Google bans high-interest payday lender apps from its app store

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Google has banned high-interest consumer loan services from its app store. Limit the access of payday lenders to clients. Apps have been banned from offering personal loans with an annual percentage rate of 36% or more on its Google Play app store.

The move has plunged the tech giant into a fight over payday loans, which often carry triple-digit interest rates. The change was quietly implemented in August with an update to Google’s app development guidelines for the Android operating system. As a result, this sparked an uproar from payday loan companies.

First and foremost, Google protects low-income consumers

“Our Google Play development policies are designed to protect users and keep them safe,” a Google spokesperson said. “We have expanded our financial services policy to protect people from deceptive and abusive personal loan terms. “

Google’s move raises questions about which big companies are influencing legal but controversial product markets. Retailers such as Walmart Inc. and Dick’s Sporting Goods Inc. have drawn praise and criticism for their decisions. Restrict the sale of firearms and related products in the fight against gun violence.

Several banks, including Bank of America Corp. and Morgan Stanley, have said in recent months that they will also stop doing business with companies that run private prisons and detention centers.

“It depends on how we feel about a relatively small number of companies that have gained very significant market power,” said Brian Knight, director of innovation and governance at the Mercatus Center of George Mason University, a free market advocacy group. “And how do we feel about their use of that power to try to push or disown certain legal business models?” “

In 2016, Google, owned by Alphabet Inc., banned payday loan ads in its search browser, saying financial services ads are “at the heart of people’s livelihoods and well-being.”

Crackdown on Payday Loan Rates

Some states like California and Ohio have taken further steps to crack down on high interest loans. California enacted a new 36% interest rate cap on consumer loans of $ 2,500 to $ 10,000.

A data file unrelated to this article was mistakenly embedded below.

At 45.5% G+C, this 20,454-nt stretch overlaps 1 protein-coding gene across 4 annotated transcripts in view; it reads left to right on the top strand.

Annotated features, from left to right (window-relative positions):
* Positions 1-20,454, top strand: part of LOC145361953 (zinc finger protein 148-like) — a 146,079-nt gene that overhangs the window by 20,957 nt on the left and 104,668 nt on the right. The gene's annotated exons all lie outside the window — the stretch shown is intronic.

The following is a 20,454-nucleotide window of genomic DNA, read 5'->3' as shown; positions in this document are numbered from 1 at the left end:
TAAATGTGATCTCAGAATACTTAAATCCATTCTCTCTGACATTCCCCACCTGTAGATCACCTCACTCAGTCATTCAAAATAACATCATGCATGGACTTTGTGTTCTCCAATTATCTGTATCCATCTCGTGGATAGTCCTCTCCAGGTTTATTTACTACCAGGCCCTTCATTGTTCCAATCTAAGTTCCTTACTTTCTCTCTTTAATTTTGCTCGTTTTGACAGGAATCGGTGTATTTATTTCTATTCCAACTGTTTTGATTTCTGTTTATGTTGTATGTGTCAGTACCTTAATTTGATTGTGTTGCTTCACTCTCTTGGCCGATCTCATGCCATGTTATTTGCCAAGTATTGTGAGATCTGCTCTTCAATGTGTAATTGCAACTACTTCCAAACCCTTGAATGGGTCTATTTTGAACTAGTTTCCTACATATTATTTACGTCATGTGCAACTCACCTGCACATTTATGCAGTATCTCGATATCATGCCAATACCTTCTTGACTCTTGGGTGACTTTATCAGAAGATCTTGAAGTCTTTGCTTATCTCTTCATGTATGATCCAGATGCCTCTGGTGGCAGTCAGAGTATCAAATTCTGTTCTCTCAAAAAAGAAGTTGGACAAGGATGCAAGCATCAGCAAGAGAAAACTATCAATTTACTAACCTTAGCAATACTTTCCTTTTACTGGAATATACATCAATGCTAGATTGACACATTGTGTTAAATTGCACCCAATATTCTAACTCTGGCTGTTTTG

Payday loans are also banned in more than a dozen states that have interest rate caps.

Among the lenders affected by the new restriction are CURO Financial Technology Corp., Enova International Inc. and MoneyLion. To stay in Google Play, lenders would have to adjust their products offered on Android apps to meet Google’s demands.

“What Google is doing is unfair in the commerce world,” said Mary Jackson, Managing Director of the Online Lenders Alliance. The Alliance represents major online lenders, including CURO and Enova. “It hurts legitimate operators and consumers looking for legal loans.”

CURO and MoneyLion also did not respond to requests for comment. An Enova spokeswoman referred the matter to the group of online lenders.

Users can still use web browsers to take out and manage high interest loans, or download apps from sources other than Google. Google advises against such applications for security reasons.

Consumer advocates hailed Google’s move

Citing the overlap between payday loan clients, who tend to have lower incomes. Users of Android devices, which are generally cheaper than Apple Inc.

Comscore Inc., a data research company, estimates that among consumers in households earning less than $ 25,000 a year, 51.8% own an Android phone and 28.9% an iPhone. For those earning $ 250,000 or more, 30.8% own Android products and 59.7% own iPhones. The estimates are also based on surveys of 30,000 cell phone owners conducted between June and August of this year.

“This policy change effectively cuts off the Google Play Store as a vehicle for predatory lending,” said Arisha Hatch, vice president of Color of Change. An African-American advocacy group that lobbied Google to ban apps.

The group said it also plans to push for a similar ban from Apple. An Apple spokesperson said the company periodically reviews its guidelines on the App Store. Dealing with new or emerging issues that affect our clients’ without discussing its policy on payday loan applications.

Source: WSJ

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